The width of the Rhotex at 3.2 meters offers the ability to do larger width print jobs without any need for seaming—of course the machine can also print smaller sizes but the additional width opens up additional market opportunities.

Speaking for Mimaki, Paul McGovern, national sales manager of textile products, is seeing a great increase in sales of their 3.2-meter-wide unit for the commercial soft sign display market and trade show graphic requirements.

“These wider printers can print on larger width medias for creating awnings, banners and booth displays, which require a larger footprint for a more visual display or hanging from trade show aisle ceilings,” McGovern says. “Also you can run two rolls of 1.6 meter wide rolls in one 3.2 meter size inkjet printer for increased production capacity side by side, versus using a smaller 1.6 or 1.8 meter wide device. The apparel and flag/banner markets industry is still using widths of around 1.8 meters because of the media converting size limit widths of some textiles and do not come wider widths at this time.”

Dan Barefoot, president of Graphics One, is finding the combination of printers with inline fixation devices becoming more common. “There are two main applications for this type of combination,” Barefoot says. “One is with dispersed dye ink where there is direct-to-fabric printing for soft signage and flags. The second is using pigmented ink with cotton fabrics. In the case of soft signage the market requirements can go up to 100 inches, whereas with cotton printing the standard is 60 inches.”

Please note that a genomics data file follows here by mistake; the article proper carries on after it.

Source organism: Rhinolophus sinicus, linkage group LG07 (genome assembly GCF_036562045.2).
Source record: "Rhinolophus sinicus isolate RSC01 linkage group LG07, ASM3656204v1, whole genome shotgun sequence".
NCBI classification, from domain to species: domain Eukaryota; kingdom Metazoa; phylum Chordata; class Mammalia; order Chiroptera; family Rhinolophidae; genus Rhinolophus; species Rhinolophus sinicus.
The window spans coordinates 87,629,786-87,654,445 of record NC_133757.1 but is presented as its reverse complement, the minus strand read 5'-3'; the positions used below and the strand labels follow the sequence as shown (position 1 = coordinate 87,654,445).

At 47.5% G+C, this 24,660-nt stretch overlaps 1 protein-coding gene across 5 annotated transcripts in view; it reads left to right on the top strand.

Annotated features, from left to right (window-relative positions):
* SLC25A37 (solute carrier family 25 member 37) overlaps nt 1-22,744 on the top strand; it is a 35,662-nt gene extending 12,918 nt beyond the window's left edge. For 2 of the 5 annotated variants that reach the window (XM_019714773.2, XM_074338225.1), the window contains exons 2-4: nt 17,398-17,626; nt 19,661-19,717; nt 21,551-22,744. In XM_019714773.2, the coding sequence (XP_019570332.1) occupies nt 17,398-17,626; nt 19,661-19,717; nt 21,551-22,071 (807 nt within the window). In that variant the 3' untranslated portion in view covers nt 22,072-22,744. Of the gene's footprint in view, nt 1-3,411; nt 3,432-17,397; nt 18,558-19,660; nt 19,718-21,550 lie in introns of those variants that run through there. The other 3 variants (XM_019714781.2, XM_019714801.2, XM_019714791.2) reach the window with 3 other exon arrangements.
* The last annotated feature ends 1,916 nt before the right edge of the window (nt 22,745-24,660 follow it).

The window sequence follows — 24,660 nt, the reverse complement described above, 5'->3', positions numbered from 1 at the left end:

The majority of the offerings of Graphics One are application and size driven. “We find that 90 percent of all fabric printing is imaged on printers under 64 inches,” Barefoot says. “Additionally, many flags are at 50 inches and below and this is why we offer a 64 inch and a 54 inch direct-to-fabric system.”

Mutoh also has an entire line of textile printers to fit just about every application or budget. “We have printers from 42 inches to 104 inches that print directly to fabric or to transfer paper,” says Ralph Terramagra, Eastern regional sales manager at Mutoh.

“We believe that this market is still just getting going. As people look for greener and better ways to make signs, more and more will turn to fabric.”

Making Your Mark

The types of inks being used within the wide and grand format arena also play a key role within this industry segment. According to McGovern, the broad ink offerings in digital inkjet devices, such as the four types of water-based inks—including dispersed dyes, acid dyes, reactive and water-based pigmented inks—are used by many fabric and textile companies for many types of soft signage displays, industrial fabrics such as awnings, umbrellas, and some pre-coated printable nylon materials make this possible.

“Also the new LED UV cure printers have white inks and can print process colors on many different flexible industrial fabrics because the ink will not crack to chip off as with some conventional UV hard/rigid cure inks used in sign and graphics markets,” McGovern says.

HP also offers a complete portfolio of large-format printing solutions using HP Latex Inks that can print a wide range of materials, including fabrics and textiles.